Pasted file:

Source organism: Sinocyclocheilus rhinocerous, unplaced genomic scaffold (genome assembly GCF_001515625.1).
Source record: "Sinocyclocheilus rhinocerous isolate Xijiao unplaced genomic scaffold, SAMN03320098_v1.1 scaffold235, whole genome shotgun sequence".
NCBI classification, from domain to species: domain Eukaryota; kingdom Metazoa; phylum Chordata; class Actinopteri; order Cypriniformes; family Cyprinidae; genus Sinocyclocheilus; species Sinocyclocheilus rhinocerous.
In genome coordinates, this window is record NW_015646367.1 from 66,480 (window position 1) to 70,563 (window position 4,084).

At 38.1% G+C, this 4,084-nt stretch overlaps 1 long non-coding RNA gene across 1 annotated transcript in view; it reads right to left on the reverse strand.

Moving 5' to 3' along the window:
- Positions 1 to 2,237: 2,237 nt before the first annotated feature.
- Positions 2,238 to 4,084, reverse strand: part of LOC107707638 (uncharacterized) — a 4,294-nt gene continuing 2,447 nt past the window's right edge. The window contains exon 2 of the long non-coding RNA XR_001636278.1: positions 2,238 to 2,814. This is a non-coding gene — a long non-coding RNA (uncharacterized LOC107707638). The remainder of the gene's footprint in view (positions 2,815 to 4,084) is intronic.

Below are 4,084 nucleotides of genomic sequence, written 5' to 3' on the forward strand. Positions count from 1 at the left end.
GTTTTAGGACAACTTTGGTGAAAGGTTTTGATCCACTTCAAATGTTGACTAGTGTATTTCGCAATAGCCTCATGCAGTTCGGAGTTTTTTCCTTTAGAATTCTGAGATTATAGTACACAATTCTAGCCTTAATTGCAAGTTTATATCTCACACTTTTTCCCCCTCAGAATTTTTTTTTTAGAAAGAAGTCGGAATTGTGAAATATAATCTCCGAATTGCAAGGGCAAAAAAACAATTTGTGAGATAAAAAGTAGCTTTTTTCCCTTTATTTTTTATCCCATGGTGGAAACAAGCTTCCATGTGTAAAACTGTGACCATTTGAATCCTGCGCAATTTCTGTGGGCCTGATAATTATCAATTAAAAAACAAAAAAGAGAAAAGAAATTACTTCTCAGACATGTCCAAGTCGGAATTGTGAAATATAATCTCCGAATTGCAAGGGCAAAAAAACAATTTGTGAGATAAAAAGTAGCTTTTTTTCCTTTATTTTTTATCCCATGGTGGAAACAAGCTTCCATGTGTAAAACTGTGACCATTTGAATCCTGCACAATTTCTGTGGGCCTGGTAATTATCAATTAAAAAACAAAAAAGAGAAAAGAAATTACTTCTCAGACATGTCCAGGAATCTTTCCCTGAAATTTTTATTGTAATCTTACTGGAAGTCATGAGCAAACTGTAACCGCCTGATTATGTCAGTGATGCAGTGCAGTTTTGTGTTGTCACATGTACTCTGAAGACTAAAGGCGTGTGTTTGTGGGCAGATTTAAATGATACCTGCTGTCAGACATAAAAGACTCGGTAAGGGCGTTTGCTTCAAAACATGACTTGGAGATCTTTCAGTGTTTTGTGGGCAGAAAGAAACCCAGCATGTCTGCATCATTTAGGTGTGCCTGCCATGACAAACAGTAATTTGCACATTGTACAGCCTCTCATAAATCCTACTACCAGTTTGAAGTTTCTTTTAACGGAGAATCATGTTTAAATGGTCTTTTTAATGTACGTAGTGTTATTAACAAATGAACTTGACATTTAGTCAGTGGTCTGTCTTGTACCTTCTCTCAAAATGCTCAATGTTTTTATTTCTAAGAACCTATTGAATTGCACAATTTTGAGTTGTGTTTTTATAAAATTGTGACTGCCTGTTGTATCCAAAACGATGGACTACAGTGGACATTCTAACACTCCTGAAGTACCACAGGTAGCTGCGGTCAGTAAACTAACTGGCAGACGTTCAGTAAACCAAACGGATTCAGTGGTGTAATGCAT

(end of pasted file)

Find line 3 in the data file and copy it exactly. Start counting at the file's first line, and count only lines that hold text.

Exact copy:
NCBI classification, from domain to species: domain Eukaryota; kingdom Metazoa; phylum Chordata; class Actinopteri; order Cypriniformes; family Cyprinidae; genus Sinocyclocheilus; species Sinocyclocheilus rhinocerous.